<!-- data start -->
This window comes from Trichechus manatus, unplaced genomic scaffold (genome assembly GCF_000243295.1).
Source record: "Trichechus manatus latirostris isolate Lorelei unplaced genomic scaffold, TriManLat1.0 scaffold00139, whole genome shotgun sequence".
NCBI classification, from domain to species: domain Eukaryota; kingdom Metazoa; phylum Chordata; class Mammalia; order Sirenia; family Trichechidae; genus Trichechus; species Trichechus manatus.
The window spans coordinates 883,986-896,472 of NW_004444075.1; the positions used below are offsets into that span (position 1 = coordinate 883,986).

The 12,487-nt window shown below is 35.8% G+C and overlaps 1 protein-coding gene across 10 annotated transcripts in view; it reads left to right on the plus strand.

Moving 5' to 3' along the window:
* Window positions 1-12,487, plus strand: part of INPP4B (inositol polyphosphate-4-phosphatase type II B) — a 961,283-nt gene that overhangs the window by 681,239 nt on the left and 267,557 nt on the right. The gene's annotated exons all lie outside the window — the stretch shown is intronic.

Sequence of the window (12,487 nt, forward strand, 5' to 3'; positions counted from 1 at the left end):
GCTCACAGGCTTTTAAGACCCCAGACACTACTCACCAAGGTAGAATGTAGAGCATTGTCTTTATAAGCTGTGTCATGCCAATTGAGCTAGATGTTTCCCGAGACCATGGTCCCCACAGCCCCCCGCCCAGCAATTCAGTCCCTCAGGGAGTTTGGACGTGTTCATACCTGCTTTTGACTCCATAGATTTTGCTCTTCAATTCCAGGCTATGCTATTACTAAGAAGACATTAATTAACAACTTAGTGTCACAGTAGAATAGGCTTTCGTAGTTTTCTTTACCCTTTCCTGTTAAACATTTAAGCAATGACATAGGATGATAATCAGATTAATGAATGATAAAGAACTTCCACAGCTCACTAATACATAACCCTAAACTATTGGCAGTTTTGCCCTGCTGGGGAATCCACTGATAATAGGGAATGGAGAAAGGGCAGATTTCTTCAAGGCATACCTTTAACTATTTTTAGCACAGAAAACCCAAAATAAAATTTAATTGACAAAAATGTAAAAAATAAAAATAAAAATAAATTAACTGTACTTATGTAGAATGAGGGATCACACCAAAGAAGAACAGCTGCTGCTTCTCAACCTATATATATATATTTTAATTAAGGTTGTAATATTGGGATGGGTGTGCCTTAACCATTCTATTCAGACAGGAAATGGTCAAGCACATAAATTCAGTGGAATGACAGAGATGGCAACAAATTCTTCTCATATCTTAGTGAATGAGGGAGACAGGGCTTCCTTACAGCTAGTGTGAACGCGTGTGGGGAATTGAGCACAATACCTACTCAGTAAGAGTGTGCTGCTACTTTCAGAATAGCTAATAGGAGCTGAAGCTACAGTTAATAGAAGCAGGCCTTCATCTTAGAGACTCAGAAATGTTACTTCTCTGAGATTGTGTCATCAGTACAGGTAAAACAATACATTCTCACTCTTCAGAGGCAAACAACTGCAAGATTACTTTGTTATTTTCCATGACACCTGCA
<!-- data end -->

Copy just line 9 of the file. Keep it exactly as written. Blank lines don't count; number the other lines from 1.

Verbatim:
GCTCACAGGCTTTTAAGACCCCAGACACTACTCACCAAGGTAGAATGTAGAGCATTGTCTTTATAAGCTGTGTCATGCCAATTGAGCTAGATGTTTCCCGAGACCATGGTCCCCACAGCCCCCCGCCCAGCAATTCAGTCCCTCAGGGAGTTTGGACGTGTTCATACCTGCTTTTGACTCCATAGATTTTGCTCTTCAATTCCAGGCTATGCTATTACTAAGAAGACATTAATTAACAACTTAGTGTCACAGTAGAATAGGCTTTCGTAGTTTTCTTTACCCTTTCCTGTTAAACATTTAAGCAATGACATAGGATGATAATCAGATTAATGAATGATAAAGAACTTCCACAGCTCACTAATACATAACCCTAAACTATTGGCAGTTTTGCCCTGCTGGGGAATCCACTGATAATAGGGAATGGAGAAAGGGCAGATTTCTTCAAGGCATACCTTTAACTATTTTTAGCACAGAAAACCCAAAATAAAATTTAATTGACAAAAATGTAAAAAATAAAAATAAAAATAAATTAACTGTACTTATGTAGAATGAGGGATCACACCAAAGAAGAACAGCTGCTGCTTCTCAACCTATATATATATATTTTAATTAAGGTTGTAATATTGGGATGGGTGTGCCTTAACCATTCTATTCAGACAGGAAATGGTCAAGCACATAAATTCAGTGGAATGACAGAGATGGCAACAAATTCTTCTCATATCTTAGTGAATGAGGGAGACAGGGCTTCCTTACAGCTAGTGTGAACGCGTGTGGGGAATTGAGCACAATACCTACTCAGTAAGAGTGTGCTGCTACTTTCAGAATAGCTAATAGGAGCTGAAGCTACAGTTAATAGAAGCAGGCCTTCATCTTAGAGACTCAGAAATGTTACTTCTCTGAGATTGTGTCATCAGTACAGGTAAAACAATACATTCTCACTCTTCAGAGGCAAACAACTGCAAGATTACTTTGTTATTTTCCATGACACCTGCA